The most beautiful accessory for the wedding wasn’t bought in a store or online. It was life itself, which explains the seating of our bridal party. We wanted the wedding party to sit during the ceremony because one bridesmaid recently broke her foot, one sprained her ankle, one had a pre-cancer removed from her ankle, and one has Sjogren’s which makes her feet go numb after a while. As for the groomsmen, one recently and successfully finished chemo for cancer, and another just finished six months oIMG_6225f rehab for a shoulder damaged when he fell off a ladder.

That each person was willing to don fancy clothes and stand in support of our commitment to love, honor and cherish each other forever meant and still means the world to us. Brave and beautiful survivors they are who more than earned the right to sit!

And we, the bride and groom, are survivors, too, deeply grateful to have a second chance at life and to fill that life with such beautiful love.

A Little Flakey on the Decor

With Winter Wonderland as our wedding theme, and our wedding scheduled for January 3rd, we made things easy (and inexpensive) on ourselves with respect to decor and accessories. Planning the wedding during the Advent season meant both online and bricks and mortar retailers were all flaked out, and willing to discount, for the season.

The ridiculous popularity of the Disney movie Frozen contributed even more snowflake-themed products to the marketplace, both a boon and a bear. Sure, there were  more flakes available in September and October, but the aqua and purple hues didn’t quite  complement our wedding palette of midnight blue, silver, and grey, nor did the ubiquitous character visages. “I do and Olaf does, too,” just didn’t seem romantic…or age-appropriate. Talk about the need to let it go.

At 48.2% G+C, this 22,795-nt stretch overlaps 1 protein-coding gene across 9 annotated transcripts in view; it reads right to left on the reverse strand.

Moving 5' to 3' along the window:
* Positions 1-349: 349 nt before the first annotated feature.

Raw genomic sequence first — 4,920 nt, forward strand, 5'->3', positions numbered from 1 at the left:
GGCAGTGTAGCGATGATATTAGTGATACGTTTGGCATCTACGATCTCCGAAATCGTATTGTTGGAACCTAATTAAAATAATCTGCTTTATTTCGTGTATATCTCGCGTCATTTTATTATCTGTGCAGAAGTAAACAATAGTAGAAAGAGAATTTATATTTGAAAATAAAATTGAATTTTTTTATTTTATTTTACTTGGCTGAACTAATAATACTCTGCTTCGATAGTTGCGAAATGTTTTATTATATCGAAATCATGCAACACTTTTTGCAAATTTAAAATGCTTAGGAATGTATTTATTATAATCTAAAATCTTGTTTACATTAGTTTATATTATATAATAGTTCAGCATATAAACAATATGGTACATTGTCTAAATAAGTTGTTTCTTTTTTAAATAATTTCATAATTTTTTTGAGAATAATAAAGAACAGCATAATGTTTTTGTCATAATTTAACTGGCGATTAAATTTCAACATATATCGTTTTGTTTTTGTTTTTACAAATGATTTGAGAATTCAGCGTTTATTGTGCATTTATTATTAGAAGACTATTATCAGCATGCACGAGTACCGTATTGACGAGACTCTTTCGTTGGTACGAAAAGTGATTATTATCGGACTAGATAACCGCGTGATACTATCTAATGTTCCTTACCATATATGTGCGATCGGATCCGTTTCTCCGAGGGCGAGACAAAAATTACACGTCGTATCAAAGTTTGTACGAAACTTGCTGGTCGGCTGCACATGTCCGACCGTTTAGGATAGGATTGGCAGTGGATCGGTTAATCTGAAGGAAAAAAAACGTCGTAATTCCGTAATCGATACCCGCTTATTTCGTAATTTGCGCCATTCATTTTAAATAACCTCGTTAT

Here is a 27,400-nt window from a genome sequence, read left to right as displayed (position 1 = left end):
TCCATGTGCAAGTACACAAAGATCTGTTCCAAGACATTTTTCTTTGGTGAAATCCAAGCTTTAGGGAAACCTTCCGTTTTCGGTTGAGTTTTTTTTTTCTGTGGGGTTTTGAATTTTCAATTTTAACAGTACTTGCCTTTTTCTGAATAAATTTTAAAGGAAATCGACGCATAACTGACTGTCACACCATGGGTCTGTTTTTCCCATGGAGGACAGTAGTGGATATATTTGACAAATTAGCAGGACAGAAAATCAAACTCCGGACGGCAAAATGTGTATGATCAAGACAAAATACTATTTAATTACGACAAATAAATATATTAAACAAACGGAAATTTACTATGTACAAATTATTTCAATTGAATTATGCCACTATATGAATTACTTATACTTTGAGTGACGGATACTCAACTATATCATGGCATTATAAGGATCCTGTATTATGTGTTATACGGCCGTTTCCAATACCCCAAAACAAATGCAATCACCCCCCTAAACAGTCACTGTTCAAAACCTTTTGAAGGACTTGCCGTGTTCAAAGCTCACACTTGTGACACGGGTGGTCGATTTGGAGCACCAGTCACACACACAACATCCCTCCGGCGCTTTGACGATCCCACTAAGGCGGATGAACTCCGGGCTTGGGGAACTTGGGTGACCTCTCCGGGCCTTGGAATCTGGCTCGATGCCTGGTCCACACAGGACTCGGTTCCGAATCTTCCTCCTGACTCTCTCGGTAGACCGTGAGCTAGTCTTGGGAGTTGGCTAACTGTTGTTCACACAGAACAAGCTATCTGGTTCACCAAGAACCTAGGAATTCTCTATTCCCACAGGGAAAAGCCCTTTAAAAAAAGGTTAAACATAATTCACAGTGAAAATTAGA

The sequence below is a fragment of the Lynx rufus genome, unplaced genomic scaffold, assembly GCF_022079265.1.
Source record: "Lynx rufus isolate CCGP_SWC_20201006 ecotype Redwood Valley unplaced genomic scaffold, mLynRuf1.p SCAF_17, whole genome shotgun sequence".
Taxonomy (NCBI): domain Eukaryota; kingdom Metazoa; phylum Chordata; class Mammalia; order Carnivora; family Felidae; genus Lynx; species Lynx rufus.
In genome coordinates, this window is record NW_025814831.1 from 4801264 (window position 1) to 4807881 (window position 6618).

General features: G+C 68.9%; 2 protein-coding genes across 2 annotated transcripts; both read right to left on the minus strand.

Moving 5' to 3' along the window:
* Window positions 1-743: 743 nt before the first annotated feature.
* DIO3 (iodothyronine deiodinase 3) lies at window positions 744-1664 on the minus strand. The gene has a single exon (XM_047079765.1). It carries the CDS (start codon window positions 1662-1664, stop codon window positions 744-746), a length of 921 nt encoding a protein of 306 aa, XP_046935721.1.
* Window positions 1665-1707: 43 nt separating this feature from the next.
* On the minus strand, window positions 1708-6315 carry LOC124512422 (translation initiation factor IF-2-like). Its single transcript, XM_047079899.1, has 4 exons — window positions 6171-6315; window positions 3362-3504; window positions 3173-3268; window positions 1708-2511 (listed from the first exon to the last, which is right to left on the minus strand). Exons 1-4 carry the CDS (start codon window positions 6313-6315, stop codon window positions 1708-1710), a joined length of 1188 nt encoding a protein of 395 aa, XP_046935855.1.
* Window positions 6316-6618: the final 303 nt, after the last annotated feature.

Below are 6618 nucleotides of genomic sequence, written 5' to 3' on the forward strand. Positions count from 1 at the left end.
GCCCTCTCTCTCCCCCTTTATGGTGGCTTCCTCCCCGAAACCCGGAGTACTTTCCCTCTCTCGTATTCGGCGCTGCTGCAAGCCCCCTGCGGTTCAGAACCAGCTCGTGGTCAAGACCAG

A word about snowflakes. The snowflake seemed the perfect symbol for our wedding. Each one is special, with its own design and its own purpose. One snowflake by itself is nothing much but when it joins with another snowflake its power and purpose are multiplied. Like the snowflake, we are stronger together than we are on our own, yet we retain our unique purpose and design within the relationship. We are snowflakes and even when it gets warm and we might melt, we simply change shape and flow on. It’s an imperfect simile but it worked better for us than guns and grosgrain. Continue reading A Little Flakey on the Decor

Let’s Makeup

When’s a good time to try new makeup? A) When the dermatologist tells you the ridiculously itchy, scarring rash on your elbows, knees, shoulders and shins is dermatitis herpetiformis, an autoimmune disease linked to celiac disease; B) when the gastroenterologist tells you the DH diagnosis is spot on because the biopsies of your small intestine plus the blood tests all say celiac disease; C) it’s the holidays; or D) you’re getting married.

I go with E) all of the above.